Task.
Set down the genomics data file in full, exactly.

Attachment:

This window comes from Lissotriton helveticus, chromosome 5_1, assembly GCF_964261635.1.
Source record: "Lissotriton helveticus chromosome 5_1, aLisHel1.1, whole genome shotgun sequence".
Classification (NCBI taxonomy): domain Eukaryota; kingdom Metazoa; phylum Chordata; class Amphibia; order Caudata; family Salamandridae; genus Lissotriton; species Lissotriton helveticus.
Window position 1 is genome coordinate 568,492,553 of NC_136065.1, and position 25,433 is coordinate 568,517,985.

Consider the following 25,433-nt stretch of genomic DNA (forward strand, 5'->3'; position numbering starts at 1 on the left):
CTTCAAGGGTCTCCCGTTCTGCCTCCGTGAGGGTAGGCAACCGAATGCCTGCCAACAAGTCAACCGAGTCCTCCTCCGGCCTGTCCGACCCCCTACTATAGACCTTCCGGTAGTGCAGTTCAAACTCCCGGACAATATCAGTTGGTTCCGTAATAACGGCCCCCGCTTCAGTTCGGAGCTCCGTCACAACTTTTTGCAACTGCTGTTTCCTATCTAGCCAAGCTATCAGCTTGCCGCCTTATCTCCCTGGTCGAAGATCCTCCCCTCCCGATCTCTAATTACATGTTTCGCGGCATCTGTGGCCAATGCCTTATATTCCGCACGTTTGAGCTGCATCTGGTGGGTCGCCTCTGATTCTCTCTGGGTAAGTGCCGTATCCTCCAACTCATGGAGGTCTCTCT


This window comes from Lissotriton helveticus, chromosome 5_1, assembly GCF_964261635.1.
Source record: "Lissotriton helveticus chromosome 5_1, aLisHel1.1, whole genome shotgun sequence".
Classification (NCBI taxonomy): domain Eukaryota; kingdom Metazoa; phylum Chordata; class Amphibia; order Caudata; family Salamandridae; genus Lissotriton; species Lissotriton helveticus.
Window position 1 is genome coordinate 568,492,553 of NC_136065.1, and position 25,433 is coordinate 568,517,985.

Consider the following 25,433-nt stretch of genomic DNA (forward strand, 5'->3'; position numbering starts at 1 on the left):
CTTCAAGGGTCTCCCGTTCTGCCTCCGTGAGGGTAGGCAACCGAATGCCTGCCAACAAGTCAACCGAGTCCTCCTCCGGCCTGTCCGACCCCCTACTATAGACCTTCCGGTAGTGCAGTTCAAACTCCCGGACAATATCAGTTGGTTCCGTAATAACGGCCCCCGCTTCAGTTCGGAGCTCCGTCACAACTTTTTGCAACTGCTGTTTCCTATCTAGCCAAGCTATCAGCTTGCCGCCTTATCTCCCTGGTCGAAGATCCTCCCCTCCCGATCTCTAATTACATGTTTCGCGGCATCTGTGGCCAATGCCTTATATTCCGCACGTTTGAGCTGCATCTGGTGGGTCGCCTCTGATTCTCTCTGGGTAAGTGCCGTATCCTCCAACTCATGGAGGTCTCTCT